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rounds of cannon: this salute will be heard such communications as may then be made by the English ships on the coast, and the to them, and to consult and determine on assemblages of insurgents at Olot; it will such measures as in their wisdom may be make known to them the recapture of deemed meet for the welfare of the United Figueiras and the termination of the war States. In testimony whereof, I have in this part of Catalonia. I have the caused the seal of the United States to be honour, &c.—-The Blarshal Duke of hereunto affixed, and signed the same with Tarento,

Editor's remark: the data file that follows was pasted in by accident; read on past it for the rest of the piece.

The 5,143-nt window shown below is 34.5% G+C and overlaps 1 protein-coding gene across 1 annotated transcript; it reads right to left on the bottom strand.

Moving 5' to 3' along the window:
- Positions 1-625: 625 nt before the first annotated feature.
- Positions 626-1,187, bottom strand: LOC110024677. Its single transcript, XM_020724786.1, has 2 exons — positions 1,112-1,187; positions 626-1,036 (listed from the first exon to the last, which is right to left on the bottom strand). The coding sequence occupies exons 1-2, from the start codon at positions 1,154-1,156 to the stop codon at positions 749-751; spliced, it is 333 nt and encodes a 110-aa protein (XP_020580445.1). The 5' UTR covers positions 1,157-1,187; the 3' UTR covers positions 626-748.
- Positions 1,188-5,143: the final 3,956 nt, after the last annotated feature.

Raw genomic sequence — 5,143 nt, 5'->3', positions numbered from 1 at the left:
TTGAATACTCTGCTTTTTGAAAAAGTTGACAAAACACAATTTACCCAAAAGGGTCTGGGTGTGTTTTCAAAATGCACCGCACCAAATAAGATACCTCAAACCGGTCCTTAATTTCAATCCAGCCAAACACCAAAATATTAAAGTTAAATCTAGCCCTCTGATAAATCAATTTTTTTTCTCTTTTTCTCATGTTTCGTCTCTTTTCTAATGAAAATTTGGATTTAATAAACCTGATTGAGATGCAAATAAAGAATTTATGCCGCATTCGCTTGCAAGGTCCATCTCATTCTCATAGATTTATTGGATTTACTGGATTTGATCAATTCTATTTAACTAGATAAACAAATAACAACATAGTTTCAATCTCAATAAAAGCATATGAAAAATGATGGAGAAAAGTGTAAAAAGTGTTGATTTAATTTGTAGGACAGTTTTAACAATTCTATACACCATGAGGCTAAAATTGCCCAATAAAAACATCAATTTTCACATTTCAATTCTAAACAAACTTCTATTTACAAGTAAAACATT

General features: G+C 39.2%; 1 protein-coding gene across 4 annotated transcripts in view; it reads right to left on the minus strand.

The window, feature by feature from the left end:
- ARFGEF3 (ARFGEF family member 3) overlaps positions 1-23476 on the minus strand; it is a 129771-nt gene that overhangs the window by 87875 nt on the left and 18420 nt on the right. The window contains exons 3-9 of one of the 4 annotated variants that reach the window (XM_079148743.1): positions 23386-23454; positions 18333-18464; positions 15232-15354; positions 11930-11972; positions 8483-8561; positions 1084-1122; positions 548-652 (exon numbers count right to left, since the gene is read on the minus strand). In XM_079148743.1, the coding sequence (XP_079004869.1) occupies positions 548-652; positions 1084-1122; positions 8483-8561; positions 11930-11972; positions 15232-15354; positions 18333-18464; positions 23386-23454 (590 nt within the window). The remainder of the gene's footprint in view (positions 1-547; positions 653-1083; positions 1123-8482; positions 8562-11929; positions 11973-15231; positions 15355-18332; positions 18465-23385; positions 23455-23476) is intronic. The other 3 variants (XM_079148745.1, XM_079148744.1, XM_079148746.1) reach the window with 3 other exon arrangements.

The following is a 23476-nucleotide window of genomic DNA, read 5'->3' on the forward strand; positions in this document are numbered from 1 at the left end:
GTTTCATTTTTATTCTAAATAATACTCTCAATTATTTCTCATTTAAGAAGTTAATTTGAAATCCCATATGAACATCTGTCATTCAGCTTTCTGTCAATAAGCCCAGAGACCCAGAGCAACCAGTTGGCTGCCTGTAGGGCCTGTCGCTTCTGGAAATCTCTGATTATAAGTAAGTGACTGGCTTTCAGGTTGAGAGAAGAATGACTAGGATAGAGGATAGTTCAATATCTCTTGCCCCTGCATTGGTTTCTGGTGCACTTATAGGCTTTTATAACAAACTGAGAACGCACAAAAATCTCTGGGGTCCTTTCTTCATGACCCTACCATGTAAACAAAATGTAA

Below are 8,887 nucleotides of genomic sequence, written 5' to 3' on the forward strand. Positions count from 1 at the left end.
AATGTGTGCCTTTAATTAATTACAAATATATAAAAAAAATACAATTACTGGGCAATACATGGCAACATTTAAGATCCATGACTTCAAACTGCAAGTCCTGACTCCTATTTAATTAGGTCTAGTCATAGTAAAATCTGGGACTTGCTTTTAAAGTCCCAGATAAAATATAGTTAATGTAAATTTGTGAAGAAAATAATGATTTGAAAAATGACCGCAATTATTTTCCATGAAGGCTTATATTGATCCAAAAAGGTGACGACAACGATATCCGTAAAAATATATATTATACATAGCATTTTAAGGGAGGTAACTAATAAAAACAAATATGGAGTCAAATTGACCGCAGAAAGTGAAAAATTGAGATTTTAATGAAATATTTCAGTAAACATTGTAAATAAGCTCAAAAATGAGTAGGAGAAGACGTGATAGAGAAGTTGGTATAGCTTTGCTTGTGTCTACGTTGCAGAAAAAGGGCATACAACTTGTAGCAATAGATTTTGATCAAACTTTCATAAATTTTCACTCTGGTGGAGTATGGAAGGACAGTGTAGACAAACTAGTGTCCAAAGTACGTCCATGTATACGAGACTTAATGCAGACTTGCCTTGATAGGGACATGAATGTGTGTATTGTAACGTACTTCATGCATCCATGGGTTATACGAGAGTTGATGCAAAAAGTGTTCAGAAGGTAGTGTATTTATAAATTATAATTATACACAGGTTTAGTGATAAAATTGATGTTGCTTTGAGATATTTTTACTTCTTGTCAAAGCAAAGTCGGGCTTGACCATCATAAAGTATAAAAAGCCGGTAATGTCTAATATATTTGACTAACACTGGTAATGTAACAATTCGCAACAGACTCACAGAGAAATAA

MACDONALD. my hand. Done at the City of Washing. P.S. Your Excellency's Aid-de-Camp, ton, the 24th day of July, in the year of the Chief of Battalion Schneider, bearer

our Lord, 1811; and of the independ

ence of the United States the 36th, of this dispatch, bas shared in the fatigues

James MADISON. of the troops, passing whole nights in the trenches; he has seen the fort, the prisoners, and can give your Excellency all the information which you may think ne

South American RevoLUTION. Corres.

pondence and Documents relative to the cessary.

Revolution at Buenos Ayres, 1811. Translation of a Letter written by General

Juan Antonio Martinez, Commandant of Buenos Ayres Extraordinary Gazette of the the Fort of San Fernando de Figueiras, to

20th of June, 18:11. the principal Junta of the Principality of In the Extraordinary Gazette of the Catalonia.

18th instant, among